Director Billy Wilder’s Double Indemnity is an outstanding and definitive film noir which received seven Academy Award nominations and even today can still be found in the top thirty of the American Film Institute’s greatest American movies of all time.
The film was based on James M. Cain’s hardboiled novella, which he in turn had based on a real-life 1927 murder case. A number of major film studios had expressed a keen interest in Cain’s story if the Production Code run by the Hays office would clear it. But when the synopsis was forwarded to the censors, they replied, “Under no circumstances will this proposed film receive a seal of approval.”
Promising Paramount that he and his writing partner, Charles Brackett, would deliver a screenplay that would be acceptable to the censors, Wilder persuaded the studio to buy the rights. But Brackett refused to get involved in the project, considering the plot far too sordid. Wilder then asked detective novelist Raymond Chandler to collaborate with him, but he had never written for film before, which created a tension-filled relationship between the two men. It was resolved by Wilder concentrating on plot and structure and Chandler writing the dialogue. Both stuck as close to Cain’s grim double-deception tale of lust and murder as they thought would get past the censor (the final screenplay they produced together appears today in the Library of America series of classic film texts).
It’s night-time as the film begins. A man stumbles out of a car and staggers into the Pacific All Risk Insurance Agency offices in downtown Los Angeles. Obviously dying from a gunshot wound, insurance salesman Walter Neff (Fred MacMurray) uses an office dictaphone to record a confession of murder for his boss – chief claims investigator Barton Keyes (Edward G. Robinson). Neff’s voice-over narration provides the running commentary on the prior events that now unfold on the screen.
Neff had called on the Dietrichson house to renew their automobile policies, meeting the seductive Mrs Phyllis Dietrichson (Barbara Stanwyck). Almost immediately there is an obvious sexual energy between them as they talk and flirt. She casually enquires about accident insurance for her husband, who is continually away from home on business.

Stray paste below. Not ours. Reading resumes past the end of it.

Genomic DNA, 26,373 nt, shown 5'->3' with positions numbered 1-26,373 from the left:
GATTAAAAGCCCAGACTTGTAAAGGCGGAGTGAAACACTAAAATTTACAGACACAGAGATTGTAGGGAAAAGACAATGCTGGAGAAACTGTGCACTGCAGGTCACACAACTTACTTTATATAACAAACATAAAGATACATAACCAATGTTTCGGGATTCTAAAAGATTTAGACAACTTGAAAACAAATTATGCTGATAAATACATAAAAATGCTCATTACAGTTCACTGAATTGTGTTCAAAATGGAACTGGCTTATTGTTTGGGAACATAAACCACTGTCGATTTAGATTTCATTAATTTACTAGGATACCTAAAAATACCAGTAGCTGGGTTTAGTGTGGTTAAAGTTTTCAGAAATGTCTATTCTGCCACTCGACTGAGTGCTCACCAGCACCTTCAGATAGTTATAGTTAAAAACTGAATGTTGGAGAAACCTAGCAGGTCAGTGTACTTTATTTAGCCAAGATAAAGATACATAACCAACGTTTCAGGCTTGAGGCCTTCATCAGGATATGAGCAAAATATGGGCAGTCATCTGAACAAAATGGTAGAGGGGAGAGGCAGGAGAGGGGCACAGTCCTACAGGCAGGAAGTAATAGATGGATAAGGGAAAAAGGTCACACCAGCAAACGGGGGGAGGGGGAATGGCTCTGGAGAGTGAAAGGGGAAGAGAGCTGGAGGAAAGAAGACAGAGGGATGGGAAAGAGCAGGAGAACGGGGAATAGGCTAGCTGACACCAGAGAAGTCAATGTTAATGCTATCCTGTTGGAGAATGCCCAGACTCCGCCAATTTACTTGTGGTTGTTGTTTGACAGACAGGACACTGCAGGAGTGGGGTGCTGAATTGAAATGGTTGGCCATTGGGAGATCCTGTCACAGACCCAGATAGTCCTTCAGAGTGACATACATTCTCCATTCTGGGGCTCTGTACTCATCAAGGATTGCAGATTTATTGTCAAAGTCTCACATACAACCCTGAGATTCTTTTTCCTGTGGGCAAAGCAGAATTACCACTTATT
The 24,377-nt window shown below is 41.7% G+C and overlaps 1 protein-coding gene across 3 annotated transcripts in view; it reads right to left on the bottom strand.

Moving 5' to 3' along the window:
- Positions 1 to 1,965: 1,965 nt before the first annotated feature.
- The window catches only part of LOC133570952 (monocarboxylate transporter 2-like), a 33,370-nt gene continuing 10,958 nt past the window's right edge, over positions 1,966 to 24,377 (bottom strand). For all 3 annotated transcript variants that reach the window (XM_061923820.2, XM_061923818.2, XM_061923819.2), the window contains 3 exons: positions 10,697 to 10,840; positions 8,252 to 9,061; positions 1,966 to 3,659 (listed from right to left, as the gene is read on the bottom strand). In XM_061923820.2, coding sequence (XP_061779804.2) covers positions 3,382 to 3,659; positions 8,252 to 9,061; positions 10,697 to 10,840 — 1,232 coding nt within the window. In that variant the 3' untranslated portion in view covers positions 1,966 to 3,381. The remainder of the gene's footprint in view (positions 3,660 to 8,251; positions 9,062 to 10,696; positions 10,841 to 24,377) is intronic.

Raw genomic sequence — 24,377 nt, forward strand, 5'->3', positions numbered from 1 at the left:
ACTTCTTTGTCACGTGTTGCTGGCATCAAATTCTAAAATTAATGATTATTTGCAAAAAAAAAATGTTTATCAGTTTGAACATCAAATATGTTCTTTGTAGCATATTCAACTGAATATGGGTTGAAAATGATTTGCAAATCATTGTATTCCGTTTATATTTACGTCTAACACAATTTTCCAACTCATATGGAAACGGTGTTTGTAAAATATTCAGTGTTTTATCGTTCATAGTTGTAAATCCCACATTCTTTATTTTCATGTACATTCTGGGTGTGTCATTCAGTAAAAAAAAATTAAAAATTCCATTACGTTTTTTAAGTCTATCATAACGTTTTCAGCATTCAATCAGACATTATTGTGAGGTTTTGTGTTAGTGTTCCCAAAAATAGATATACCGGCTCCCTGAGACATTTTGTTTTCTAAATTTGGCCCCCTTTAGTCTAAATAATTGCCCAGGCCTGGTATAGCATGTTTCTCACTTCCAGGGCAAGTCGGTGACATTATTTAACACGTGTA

Over further meetings their relationship becomes adulterous and Phyllis tells Neff that her husband is so cruel and mean that if she could she would get rid of him. Together they secretly take out an accident policy with a double indemnity clause on the husband, where the insurance company would pay double the money for a death deemed statistically improbable, like a train accident.
The lust-obsessed Neff carefully plans and carries out the murder so that Mr Dietrichson appears to have broken his neck in a fall from the back of a train. But the tenacious claims investigator, Keyes, tells Neff that he feels there is something wrong with the Dietrichson’s claim and furthermore believed that the wife had arranged this “accident” with an unknown accomplice.
The now worried Neff then gets a visit from Phyllis’s stepdaughter, Lola, who tells him that her stepmother was originally her mother’s nurse and she had always suspected that Phyllis had murdered her mother and then married her father for his money. In addition to this, Lola had split with her hot-headed boyfriend, Nino, because he was secretly seeing her stepmother. Neff and Phyllis’s criminal relationship now begins to unravel…
Wilder had to cajole Fred MacMurray to take on the immoral role of Neff. The actor had established himself in light comedy movies but after accepting the part, he would experience a beneficial change of image. Likewise with Stanwyck, who was uneasy playing a murderous femme fatale character. However, her performance as Phyllis garnered her a Best Actress Academy Award nomination and she would go on to appear in another dozen film noir features.
This was only the third film that Wilder had directed but the atmospheric cinematography, sparkling dialogue and well-defined characters – especially the surrogate father-son relationship between Neff and Keyes – makes Double Indemnity Wilder’s first movie masterpiece, and a film that would launch hundreds of imitators over the next seven decades.